“The CIA is not the only agency that has faced questions about the legality of its intelligence programs,” said EFF Staff Attorney Marcia Hofmann. “Electronic surveillance and other intelligence activities have come under increasing scrutiny during the past several years. We’re seeking information that will shed light on incidents of intelligence misconduct, how often they happen, and how effective oversight is for controversial programs. The agencies must follow the law and release these records to the public.”

For the full complaint:

Source: EFF

Jul 112009
 July 11, 2009  Featured News, Govt, Surveillance Comments Off on Bloggers react to the PSP report

I’ve been reading a number of mainstream news sources and columnists on the report that was released yesterday about the President’s Surveillance Program. It’s interesting to see what others feel the headline should be or the take-home message should be.

Glenn Greenwald highlights one aspect of the report that I didn’t mention in my commentary yesterday but that certainly raised my eyebrows:

To say that “a viable legal rationale could not be found” and that there is no “legal basis to support” these Other Intelligence Activities is to say that they are criminal. And even DOJ lawyers so extreme that they were willing to approve the illegal NSA program we know about concluded this was so. Nonetheless, they went on for two years at least, and Bush ordered them to continue even after his own DOJ concluded they were criminal. Revealingly, Alberto Gonzales explicitly told top DOJ lawyers that the White House didn’t care about their views that what Bush was doing was illegal because that renowned legal scholar — George W. Bush himself — declared that they were legal:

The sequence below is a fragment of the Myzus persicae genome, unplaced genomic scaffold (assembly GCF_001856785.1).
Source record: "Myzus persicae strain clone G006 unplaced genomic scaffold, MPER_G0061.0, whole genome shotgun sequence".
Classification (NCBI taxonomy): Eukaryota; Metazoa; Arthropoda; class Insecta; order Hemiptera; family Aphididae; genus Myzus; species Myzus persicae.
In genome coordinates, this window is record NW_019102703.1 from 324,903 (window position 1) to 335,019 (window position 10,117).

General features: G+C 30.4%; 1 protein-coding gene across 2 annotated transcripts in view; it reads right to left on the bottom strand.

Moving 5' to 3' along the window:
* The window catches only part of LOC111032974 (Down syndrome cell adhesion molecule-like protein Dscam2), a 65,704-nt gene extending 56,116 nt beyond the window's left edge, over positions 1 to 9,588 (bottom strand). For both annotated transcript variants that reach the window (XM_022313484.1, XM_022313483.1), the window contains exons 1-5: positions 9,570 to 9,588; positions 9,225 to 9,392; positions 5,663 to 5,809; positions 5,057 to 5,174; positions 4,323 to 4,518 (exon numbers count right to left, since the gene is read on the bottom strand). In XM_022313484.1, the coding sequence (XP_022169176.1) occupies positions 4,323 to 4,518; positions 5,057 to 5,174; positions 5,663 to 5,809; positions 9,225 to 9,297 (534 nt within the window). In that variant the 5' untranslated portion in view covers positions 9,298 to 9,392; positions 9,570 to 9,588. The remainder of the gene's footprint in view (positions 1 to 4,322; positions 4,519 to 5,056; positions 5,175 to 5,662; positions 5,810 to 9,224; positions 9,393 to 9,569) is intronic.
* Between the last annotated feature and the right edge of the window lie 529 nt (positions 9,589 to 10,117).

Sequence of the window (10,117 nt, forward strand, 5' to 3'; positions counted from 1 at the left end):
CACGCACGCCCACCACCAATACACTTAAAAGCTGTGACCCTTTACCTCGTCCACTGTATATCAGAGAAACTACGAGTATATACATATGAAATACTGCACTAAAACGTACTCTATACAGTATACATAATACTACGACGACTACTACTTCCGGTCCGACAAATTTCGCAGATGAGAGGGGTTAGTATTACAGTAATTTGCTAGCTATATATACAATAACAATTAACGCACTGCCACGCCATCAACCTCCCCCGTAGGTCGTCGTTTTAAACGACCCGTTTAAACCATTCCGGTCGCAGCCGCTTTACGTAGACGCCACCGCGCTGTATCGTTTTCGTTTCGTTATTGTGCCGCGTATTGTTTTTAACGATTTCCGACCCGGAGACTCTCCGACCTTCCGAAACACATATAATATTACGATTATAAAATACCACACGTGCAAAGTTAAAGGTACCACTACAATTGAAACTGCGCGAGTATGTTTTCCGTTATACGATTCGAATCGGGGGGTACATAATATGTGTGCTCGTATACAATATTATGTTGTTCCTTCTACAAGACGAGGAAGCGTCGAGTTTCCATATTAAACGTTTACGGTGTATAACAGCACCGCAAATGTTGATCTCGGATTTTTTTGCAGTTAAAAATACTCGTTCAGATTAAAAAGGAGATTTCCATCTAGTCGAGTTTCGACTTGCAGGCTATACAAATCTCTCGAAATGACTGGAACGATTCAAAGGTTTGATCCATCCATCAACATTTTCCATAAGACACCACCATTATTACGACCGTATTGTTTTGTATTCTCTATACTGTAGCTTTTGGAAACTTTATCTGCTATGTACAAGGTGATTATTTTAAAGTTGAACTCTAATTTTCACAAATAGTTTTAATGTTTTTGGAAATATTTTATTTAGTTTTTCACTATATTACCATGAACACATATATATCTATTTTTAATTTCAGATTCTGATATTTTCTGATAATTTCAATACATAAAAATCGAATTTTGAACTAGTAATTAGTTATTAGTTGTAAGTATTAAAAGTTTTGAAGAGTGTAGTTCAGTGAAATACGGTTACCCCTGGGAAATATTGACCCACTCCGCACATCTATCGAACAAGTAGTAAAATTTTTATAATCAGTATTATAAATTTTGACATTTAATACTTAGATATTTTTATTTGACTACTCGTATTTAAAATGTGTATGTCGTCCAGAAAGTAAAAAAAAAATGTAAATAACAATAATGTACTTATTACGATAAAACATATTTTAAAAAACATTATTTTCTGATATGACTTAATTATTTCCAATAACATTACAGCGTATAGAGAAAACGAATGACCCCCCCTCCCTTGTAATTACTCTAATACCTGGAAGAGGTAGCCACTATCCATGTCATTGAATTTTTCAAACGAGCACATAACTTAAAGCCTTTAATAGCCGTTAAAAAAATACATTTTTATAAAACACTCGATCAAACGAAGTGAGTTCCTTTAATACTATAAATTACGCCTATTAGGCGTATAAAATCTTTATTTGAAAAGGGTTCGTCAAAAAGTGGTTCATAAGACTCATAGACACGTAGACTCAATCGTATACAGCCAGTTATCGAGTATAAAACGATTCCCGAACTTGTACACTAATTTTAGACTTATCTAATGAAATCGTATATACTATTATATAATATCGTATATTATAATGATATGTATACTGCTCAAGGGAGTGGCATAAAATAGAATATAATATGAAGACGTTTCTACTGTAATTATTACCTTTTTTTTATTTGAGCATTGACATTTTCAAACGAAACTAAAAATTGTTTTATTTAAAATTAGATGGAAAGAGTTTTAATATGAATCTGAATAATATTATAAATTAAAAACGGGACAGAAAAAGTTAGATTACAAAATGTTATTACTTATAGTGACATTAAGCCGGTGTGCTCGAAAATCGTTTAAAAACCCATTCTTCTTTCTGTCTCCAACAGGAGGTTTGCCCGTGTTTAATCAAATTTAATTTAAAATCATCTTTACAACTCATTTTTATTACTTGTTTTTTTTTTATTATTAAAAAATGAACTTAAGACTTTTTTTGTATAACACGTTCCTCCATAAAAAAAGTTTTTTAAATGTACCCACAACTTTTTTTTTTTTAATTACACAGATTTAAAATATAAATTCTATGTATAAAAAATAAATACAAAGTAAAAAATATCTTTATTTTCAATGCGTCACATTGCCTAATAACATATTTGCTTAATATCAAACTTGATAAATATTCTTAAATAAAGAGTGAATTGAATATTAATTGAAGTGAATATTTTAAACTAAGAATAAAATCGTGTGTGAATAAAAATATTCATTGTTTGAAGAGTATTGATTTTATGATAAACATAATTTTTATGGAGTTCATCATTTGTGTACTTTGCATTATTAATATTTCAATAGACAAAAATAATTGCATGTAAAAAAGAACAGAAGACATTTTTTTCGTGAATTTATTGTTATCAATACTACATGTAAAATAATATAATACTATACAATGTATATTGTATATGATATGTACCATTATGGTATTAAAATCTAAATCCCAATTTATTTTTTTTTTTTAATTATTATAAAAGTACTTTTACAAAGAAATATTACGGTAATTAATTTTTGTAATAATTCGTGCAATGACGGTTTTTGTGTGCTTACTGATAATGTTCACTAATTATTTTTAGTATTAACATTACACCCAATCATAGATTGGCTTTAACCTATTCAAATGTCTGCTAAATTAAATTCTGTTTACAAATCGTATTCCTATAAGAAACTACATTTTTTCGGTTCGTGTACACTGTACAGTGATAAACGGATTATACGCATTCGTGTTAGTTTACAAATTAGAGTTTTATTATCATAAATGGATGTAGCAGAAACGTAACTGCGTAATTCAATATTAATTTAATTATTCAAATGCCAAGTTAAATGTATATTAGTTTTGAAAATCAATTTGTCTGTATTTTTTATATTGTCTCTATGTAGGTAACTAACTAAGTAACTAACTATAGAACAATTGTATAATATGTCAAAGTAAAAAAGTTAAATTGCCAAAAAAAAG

But perhaps Jack Balkin wins the non-existent prize for best perspective and roundup of the report and where we go from here:

In sum: the Bush Administration used an illegal program that wasn’t effective, and when the public found out, it repeatedly used this ineffective program to scare Congress into passing laws that legitimated many of its illegal practices and gave the intelligence agencies greater leeway with less oversight.

Nice move, eh?

The lesson of this story is not that the Bush Administration used to do very bad things and thankfully we don’t do them anymore. The lesson of this story is that Congress needs to require the Executive Branch to implement New FISA in ways that are accountable both to Congress and to a set of ombudsmen in the executive branch that Congress should now create. Congress needs to require audits of the kinds of surveillance programs the executive branch is now running. It needs to create a set of new checks and balances within the executive branch in order to prevent the sloppiness and the end-runs around consultation and checks on abuse we saw in the Bush Administration. Thanks to a successful strategy of repeated and shameless demagoguery, President Bush has handed enormous new powers of surveillance off to his successor, and to every President thereafter, regardless of party. The question now is what, if anything, Congress plans to do to prevent future abuses.

See the sidebar for video of constitutional lawyer Jonathan Turley on Keith Olbermann’s show, discussing the report.